The Texcoco-Huehuetoca Canal: Proposed as a Basis on which to Issue Treasury Money, and to Inaugurate a National System, to Multiply and to Diversify Home Industries
H.C. Baird & Company, 1880 - 120 頁
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A. K. Owen basin bills capital carga cent centum Chalco circulation city of Mexico civilization commodities complete Congress Cortez cost crystallized soda currency debts Desague dollars Engineer England exchange expenses feet five foreign France gold and silver gold or silver greenbacks Guadalupe Henry Carey Huehuetoca inaugurate industries interest issued Treasury money labor lake of Texcoco Lake Texcoco Lake Xochimilco Lake Zumpango Lakes Chalco land Latin Union legal tender manufacture means of payment ment metals metres Mexican Drainage Commission Mexico city miles millions money and bonds money of account mountains National Bank never paid paper money plain Porfirio Diaz present President Diaz prosperity railroad receive redeem revenue salt says Secretary of Public secure streets taxes Tenochtitlan Texcoco-Huehuetoca canal Tezcuco thousand tion tons calcined soda trade United valley of Mexico Vasco de Quiroga Vera Cruz wealth Xaltocan Xochimilco Zumpango
第 100 頁 - Tenochtitlan, as more commonly called by the natives ; which, with its picturesque assemblage of water, woodland, and cultivated plains, its shining cities and shadowy hills, was spread out like some gay and gorgeous panorama before them.
第 88 頁 - Some of the best English writers upon commerce set out with observing, that the wealth of a country consists, not in its gold and silver only, but in its lands, houses, and consumable goods of all different kinds. In the course of their reasonings, however, the lands, houses, and consumable goods seem to slip out of their memory, and the strain of their argument frequently supposes that all wealth consists in gold and silver, and that to multiply those metals is the great object of national industry...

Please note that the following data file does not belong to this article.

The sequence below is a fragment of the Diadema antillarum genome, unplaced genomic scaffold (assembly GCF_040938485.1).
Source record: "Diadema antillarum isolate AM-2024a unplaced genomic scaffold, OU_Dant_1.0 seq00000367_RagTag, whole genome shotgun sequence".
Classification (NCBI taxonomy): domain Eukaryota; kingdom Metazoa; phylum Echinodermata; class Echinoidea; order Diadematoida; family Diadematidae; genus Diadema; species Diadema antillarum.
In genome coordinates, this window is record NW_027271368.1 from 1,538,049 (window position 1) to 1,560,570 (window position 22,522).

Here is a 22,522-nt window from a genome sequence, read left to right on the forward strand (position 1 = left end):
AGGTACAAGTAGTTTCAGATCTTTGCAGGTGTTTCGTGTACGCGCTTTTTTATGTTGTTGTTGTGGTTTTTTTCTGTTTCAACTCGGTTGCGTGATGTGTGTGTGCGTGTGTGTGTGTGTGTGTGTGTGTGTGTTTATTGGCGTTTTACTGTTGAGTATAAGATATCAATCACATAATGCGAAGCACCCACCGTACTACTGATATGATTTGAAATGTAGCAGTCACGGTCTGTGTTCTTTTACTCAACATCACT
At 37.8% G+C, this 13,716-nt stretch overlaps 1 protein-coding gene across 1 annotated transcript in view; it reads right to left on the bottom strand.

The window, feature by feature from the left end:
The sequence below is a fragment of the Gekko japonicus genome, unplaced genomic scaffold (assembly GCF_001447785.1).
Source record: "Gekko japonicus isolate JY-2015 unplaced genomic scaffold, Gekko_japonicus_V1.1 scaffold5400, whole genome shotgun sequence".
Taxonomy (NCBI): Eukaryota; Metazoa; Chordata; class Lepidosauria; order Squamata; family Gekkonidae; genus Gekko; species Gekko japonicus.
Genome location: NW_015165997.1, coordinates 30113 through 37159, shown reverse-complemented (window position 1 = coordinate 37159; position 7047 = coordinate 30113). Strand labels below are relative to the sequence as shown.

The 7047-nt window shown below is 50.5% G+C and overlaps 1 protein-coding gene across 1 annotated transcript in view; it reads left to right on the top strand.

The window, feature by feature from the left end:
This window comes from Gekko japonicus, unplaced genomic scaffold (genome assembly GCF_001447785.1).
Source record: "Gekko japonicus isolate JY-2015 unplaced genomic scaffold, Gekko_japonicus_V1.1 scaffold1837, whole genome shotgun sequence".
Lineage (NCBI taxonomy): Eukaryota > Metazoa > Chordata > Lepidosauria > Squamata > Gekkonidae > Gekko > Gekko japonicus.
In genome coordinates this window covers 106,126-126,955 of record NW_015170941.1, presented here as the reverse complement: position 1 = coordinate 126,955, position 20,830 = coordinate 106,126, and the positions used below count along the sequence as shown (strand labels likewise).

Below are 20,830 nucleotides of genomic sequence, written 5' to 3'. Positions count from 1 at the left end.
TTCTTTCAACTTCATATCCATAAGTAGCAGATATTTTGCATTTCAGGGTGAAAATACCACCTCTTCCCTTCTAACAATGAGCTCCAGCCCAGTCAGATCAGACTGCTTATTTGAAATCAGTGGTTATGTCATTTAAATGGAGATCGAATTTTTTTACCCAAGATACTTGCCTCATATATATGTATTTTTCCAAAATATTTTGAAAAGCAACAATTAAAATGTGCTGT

第 89 頁 - Accordingly we find, that, in every kingdom, into which money begins to flow in greater abundance than formerly, everything takes a new face : labour and industry gain life ; the merchant becomes more enterprising, the manufacturer more diligent and skilful, and even the farmer follows his plough with greater alacrity and attention.
第 100 頁 - Stretching far away at their feet, were seen noble forests of oak, sycamore, and cedar, and beyond, yellow fields of maize and the towering maguey, intermingled with orchards and blooming gardens ; for flowers, in such demand for their religious festivals, were even more abundant in tiiis populous valley than in other parts of Anahuac.
第 72 頁 - ... one. If there is one measure better calculated than another to produce that state of things so much deprecated by all true republicans, by which the rich are daily adding to their hoards and the poor sinking deeper into penury, it is an exclusive metallic currency.
第 27 頁 - The sum of one hundred thousand dollars ($100,000), or so much thereof as may be necessary, is hereby appropriated out of any moneys in the state treasury not otherwise appropriated, for the expenses of the port authority.
第 74 頁 - ... per annum. I speak on the information of citizens of that state, on whom I can rely. But whatever may be the amount that can be circulated, I hold it clear, that to that amount it would be as stable in value as gold and silver itself, provided the government be bound to receive it exclusively with those metals in all its dues, and that it be left perfectly optional with those who have claims on the government to receive it or not.
第 94 頁 - Mexico. 1,511,800 5,927 255 proves that this water contains no sulphate in dissolution. The most pure and limpid water is that of the lake of Xochimilco, the specific weight of which I found to be 1.0009, when that of water distilled at the temperature of 1 8° centigrade * was 1.000, and when water from the lake of Tezcuco was 1.0215.
第 72 頁 - T*he paper-money system, and its natural associates, monopoly and exclusive privileges, have already struck their roots deep in the soil ; and it will require all your efforts to check its further growth, and to eradicate the evil. The men who profit by the abuses, and desire to perpetuate them, will continue to besiege the halls of legislation in the general government as well as in the states, and will seek, by every artifice, to mislead and deceive the public servants. It is...